Cissy Houston, like my mother, Gail, thought she could handle it. Cissy wanted to get back to her singing career. Gail wanted to get married and move away from her parents.
Cissy and Gail were ignorant of the ways of sexual predators, especially female ones. Society was ignorant, too. Cissy thought her children were safe with family, but two of them were molested by a cousin almost twenty years older. Gail thought I was safe with her mother-in-law, Frances, who sold and tortured me at the age of three.
Our mothers made other mistakes, overlooking any signs of stress or trauma, insisting “I know my child,” failing to ask important questions, preferring to believe that everything was fine.
Whitney had drugs, I have nightmares. Whitney has a documentary out, I published my story. Whitney had a big heart, maybe too big. Bobby and I remain here, with our stony fighting hearts. I see the Beverly Hilton from my office. I hope Whitney is ok.
My new book, Born as Prey, will be published via Kindle Select and will go live on June 30, 2018.
Due to ignorance, naivete and stubborn pride, my parents produced me into a violent, child molesting, child pimping family. I did not escape being attacked, and split off at the age of three. I am now in my third year of recovery. It has been very difficult but I hope the future will be better.
I have published on Kindle Select so that most people, especially seniors, will be able to read it. I hope it will help others deal with similar problems.
I never wanted to be a teacher, because I hate giving tests and equally hate grading essays.
Now I am teach AARP Driving Safety Class, and I like it. This week I helped ten people learn more about safe driving, and get a discount on their insurance.
I encourage them to take public transportation at least some of the time, but mostly they just want to keep driving as long as possible.
Safe driving to you!
I recently read “Patterns of Culture” by Ruth Benedict. The book was published in 1934, and has a certain gloss which could not be maintained after World War II. James Baldwin asserted that this War obliterated the moral authority of the West; he may be right.
Dr. Benedict, an anthropologist, discusses the pressures of social rules which are many times arbitrary. Nonconformists suffer greatly when they fail to behave correctly by their society’s rules.
She also discusses the in group/out group division, which may go back about a million years. It was a popular topic in my political science classes at UC Irvine in the late 70s. We have heard many times how all people are programmed to react with suspicion to anyone different. This is a social construction, not a genetic trait, and seems to be more about protecting resources than people.
We can all expect some difficulty in becoming as one, in a rapidly changing, if not outright deteriorating, environment.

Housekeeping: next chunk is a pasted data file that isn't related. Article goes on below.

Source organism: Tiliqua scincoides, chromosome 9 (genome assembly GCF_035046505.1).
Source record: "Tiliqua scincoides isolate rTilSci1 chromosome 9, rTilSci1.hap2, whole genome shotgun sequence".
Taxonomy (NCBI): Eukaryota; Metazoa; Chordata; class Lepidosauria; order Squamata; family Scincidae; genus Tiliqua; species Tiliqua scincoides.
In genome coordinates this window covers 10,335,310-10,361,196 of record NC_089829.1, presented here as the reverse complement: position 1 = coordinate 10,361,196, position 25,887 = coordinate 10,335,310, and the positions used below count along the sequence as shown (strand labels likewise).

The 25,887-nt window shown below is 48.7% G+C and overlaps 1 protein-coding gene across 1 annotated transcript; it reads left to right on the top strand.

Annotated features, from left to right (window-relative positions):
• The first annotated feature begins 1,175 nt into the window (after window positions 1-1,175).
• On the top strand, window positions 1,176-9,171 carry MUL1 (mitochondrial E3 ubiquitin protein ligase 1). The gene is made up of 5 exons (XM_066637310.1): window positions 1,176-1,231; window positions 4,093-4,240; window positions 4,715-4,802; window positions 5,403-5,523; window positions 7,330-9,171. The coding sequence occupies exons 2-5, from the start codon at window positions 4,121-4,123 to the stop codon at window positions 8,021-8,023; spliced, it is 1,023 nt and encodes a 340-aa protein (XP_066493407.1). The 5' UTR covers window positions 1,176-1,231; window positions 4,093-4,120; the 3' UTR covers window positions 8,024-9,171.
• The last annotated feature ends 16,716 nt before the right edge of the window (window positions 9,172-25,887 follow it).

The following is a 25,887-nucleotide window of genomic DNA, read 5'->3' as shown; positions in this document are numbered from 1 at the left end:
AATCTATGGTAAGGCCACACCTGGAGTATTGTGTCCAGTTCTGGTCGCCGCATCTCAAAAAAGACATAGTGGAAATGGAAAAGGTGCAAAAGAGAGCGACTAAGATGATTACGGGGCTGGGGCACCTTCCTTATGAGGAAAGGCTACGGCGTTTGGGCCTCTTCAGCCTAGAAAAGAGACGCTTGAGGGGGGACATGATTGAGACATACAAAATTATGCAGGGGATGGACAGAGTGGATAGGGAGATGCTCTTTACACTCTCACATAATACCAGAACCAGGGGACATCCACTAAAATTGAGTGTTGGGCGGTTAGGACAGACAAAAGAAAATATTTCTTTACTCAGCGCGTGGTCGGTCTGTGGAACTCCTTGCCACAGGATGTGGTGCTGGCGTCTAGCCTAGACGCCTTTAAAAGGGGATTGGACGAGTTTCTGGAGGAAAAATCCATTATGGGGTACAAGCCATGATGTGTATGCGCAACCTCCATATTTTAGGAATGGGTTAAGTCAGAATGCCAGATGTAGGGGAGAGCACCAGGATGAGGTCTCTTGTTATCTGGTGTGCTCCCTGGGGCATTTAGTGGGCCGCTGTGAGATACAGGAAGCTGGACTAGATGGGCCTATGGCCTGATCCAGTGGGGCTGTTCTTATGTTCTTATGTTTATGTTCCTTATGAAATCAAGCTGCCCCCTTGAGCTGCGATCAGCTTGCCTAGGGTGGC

This is a good, current book about war and religious conflict in several African countries, through four personal stories. The author is the daughter of Nigerian parents, raised in Alabama.
Among other stories, we learn about Eunice and Bosco, both abducted as adolescents by the Lord’s Resistance Army (LRA) in Uganda. Bosco was forced to fight, and Eunice was given to him as a wife. Eunice herself was forced to cut off a woman’s hand, for working her farm on a Friday (which had been prohibited by the LRA’s leader, Joseph Kony, on alleged religious grounds). Eventually Eunice escaped, pregnant with her second child, and Bosco finally escaped and found her later.
Much to the horror of Eunice’s family, she chose to stay with Bosco. He had become protective of her and their children. In the social traditions of Africa, many women in Eunice’s position are helped by the families of their “husbands,” but their own villages, and the men there, regard them as ruined and unmarriageable. The women have to make the best choices available to them, even if others cannot understand.
The author does not pretend to have solutions.
Census records are valuable, but it is best to consider them carefully and find an additional source.
In my research, I found the 1900 Census taken in Livingston, Montana, was full of errors. My great-greatgrandfather, John Muncaster, was listed as immigrating in 1867; actually he became a naturalized citizen in 1876. The birth year listed for my great-greatgrandmother, Minerva Jane Davis, was wrong by four years. Her father was born in Kentucky, not Pennsylvania. Her daughter, Jessie, was listed as a son, and my great-grandmother, Beulah, was listed as age 16, when she was only 11 years old. (The picture was taken at her high school graduation in 1907.)
It is also difficult to research past history when the same name is used so many times! If you find yourself in this situation, I recommend putting the birth date next to the name, every time. My great-grandfather’s aunt, Mary E. Bellairs, who lived to be 106, somehow morphed into his sister on Ancestry.com, but I was finally able to determine he never had a sister.
Good luck with your research!